The word attitude crops up often in our everyday conversation. We speak of having an
attitude about someone or something. In this usage, attitude usually implies feelings
that are either positive or negative. We also speak of someone who has a “bad attitude.”
You may, for example, think that a coworker has an “attitude problem.” In this usage,
attitude implies some personality characteristic or behavior pattern that offends us.
Social psychologists use the term attitude differently than this. In order to study
and measure attitudes, they need a clear and careful de¬nition of the term. Gordon
Allport, an early attitude theorist, formulated the following de¬nition: “An attitude is a
mental and neural state of readiness, organized through experience, exerting a directive
attitude A mental and neural
or dynamic in¬‚uence upon the individualʼs response to all objects and situations with
state of readiness, organized
which it is related” (1935). This is a rich and comprehensive de¬nition, and although
through experience, exerting a
there have been many rede¬nitions over the years, Allportʼs de¬nition still captures directive or dynamic in¬‚uence
much that is essential about attitudes (see Figure 5.1). Consequently, we adopt it here on the individual™s response to
as our central de¬nition. The de¬nition can be broken into three parts, each with some all objects and situations with
which it is related.
important implications (Rajecki, 1990).
First, because attitudes are mental or neural states of readiness, they are necessar-
ily private. Scientists who study attitudes cannot measure them directly in the way, for
example, that medical doctors can measure blood pressure. Only the person who holds
an attitude is capable of having direct access to it. The social psychological measures
of an attitude must be indirect.




Figure 5.1 A schematic
diagram of Allport™s
de¬nition of an attitude
showing the important
components of an attitude.
Social Psychology
158

Second, if attitudes are organized through experience, they are presumably formed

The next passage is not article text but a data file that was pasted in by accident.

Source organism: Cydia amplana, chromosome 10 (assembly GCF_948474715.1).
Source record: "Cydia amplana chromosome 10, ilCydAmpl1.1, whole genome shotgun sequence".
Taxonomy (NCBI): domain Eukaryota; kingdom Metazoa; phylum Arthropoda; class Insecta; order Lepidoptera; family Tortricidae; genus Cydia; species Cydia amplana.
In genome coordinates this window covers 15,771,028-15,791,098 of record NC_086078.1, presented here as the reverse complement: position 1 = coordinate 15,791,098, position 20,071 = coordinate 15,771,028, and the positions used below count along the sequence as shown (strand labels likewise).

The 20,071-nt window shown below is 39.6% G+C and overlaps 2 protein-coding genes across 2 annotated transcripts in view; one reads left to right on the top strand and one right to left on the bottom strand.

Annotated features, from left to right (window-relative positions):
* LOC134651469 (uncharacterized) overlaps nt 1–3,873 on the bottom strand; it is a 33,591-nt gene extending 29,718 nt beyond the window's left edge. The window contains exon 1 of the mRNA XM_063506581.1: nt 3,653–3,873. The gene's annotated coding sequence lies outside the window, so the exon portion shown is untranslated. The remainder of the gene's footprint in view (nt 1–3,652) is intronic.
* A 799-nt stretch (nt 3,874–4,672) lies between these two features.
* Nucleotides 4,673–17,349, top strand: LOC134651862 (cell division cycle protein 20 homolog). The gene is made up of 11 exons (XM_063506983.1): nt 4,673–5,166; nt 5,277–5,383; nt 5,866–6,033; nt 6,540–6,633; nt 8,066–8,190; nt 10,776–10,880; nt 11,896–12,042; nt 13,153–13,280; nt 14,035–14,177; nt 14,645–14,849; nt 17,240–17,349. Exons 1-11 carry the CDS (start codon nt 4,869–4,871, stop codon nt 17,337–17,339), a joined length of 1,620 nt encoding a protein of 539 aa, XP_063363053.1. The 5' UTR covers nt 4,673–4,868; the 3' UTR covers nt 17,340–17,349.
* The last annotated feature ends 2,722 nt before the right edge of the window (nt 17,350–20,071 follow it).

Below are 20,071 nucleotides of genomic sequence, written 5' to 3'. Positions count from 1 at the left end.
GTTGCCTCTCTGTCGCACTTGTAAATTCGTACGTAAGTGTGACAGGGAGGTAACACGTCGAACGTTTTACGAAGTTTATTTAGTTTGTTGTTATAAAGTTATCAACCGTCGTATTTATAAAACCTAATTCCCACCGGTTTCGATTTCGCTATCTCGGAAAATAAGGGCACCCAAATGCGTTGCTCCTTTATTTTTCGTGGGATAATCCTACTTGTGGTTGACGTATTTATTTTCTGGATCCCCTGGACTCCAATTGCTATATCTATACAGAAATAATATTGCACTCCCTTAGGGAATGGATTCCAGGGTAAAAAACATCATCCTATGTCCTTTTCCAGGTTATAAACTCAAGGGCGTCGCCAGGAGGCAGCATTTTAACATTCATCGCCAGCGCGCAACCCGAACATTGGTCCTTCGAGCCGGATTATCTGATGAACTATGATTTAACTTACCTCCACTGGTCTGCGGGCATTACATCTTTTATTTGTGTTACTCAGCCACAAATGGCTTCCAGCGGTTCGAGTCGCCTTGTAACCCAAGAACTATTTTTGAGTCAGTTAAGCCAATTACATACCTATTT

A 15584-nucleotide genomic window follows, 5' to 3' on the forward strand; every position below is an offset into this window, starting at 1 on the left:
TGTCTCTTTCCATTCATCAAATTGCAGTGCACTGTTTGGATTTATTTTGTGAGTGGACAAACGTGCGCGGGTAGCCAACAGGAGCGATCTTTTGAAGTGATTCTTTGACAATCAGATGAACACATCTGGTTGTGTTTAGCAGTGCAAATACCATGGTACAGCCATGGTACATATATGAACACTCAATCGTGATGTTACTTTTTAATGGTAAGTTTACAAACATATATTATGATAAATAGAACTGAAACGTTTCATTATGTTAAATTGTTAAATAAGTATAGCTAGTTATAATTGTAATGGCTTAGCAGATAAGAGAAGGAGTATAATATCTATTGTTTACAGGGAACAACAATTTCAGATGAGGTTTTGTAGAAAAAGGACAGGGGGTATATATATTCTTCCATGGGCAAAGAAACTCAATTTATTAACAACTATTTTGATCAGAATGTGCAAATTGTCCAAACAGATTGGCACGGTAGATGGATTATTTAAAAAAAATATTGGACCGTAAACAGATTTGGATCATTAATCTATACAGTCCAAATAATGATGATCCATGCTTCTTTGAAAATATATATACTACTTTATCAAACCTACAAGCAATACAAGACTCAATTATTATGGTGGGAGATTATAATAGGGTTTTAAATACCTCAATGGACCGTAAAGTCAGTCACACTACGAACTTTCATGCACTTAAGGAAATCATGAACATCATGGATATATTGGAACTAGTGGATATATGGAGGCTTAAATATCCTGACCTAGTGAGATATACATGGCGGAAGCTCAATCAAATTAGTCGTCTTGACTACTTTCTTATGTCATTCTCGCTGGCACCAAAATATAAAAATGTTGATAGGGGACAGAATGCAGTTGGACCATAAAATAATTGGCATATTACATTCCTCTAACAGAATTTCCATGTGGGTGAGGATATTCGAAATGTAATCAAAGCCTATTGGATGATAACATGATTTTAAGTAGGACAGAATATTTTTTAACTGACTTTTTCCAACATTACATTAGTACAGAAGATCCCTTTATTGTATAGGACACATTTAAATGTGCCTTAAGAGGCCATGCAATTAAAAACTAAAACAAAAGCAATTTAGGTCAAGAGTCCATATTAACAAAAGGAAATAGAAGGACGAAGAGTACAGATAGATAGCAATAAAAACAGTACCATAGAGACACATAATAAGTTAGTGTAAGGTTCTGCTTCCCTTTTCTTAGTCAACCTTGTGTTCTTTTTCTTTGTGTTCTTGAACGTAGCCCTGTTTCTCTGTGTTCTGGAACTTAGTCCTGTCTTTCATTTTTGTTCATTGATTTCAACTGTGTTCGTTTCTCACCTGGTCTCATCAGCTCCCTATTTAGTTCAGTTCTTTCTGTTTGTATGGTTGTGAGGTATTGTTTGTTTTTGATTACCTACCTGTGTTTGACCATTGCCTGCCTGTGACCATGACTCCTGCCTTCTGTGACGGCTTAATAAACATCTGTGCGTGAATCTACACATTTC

through learning from a variety of experiences and in¬‚uences. Our attitudes about,
say, appropriate roles for men and women are shaped by the attitudes passed on by
our culture, especially by parents, friends, and other agents of socialization, such as
schools and television. Recall that even though the wider society was not supportive
of women in nontraditional roles in Ida Tarbellʼs time, her parents were very support-
ive. The notion that our attitudes arise only from experience is too limiting, however.
There is also increasing evidence that some attitudes also have a genetic element
(Tesser, 1993). Finally, because attitudes exert a directive or dynamic in¬‚uence on a
personʼs response to objects, people, and situations, attitudes are directly related to our
actions or behavior.

Attitude Structures
An attitude is made up of four interconnected components: cognitions, affective
responses, behavioral intentions, and behaviors. To understand this interconnectedness,
letʼs consider the attitude of someone opposed to gun-control legislation. Her attitude can
be stated as, “I am opposed to laws in any way controlling the ownership of guns.”
This attitude would be supported by cognitions, or thoughts, about laws and gun
ownership. For example, she might think that unrestricted gun ownership is a basic right
guaranteed by the Second Amendment of the Constitution. The attitude would also be
supported by affective responses, or feelings. She might feel strongly about her right
to do what she wants to do without government interference, or she might feel strongly
about protecting her family from intruders.
The attitude, and the cognitions and feelings that support it, can result in behavioral
intentions and behaviors. Our hypothetical person might intend to send money to the
National Ri¬‚e Association or to call her representative to argue against a gun-control
bill. Finally, she might turn that intention into some real action and send the money or
call her legislator.
attitude structure An attitude is really a summary of an attitude structure, which consists of these
The fact that attitudes comprise interconnected components (Zimbardo & Leippe, 1992). Thus, the attitude “I oppose
a cognitive, affective, and laws that restrict handgun ownership” comprises a series of interrelated thoughts, feel-
behavioral component in their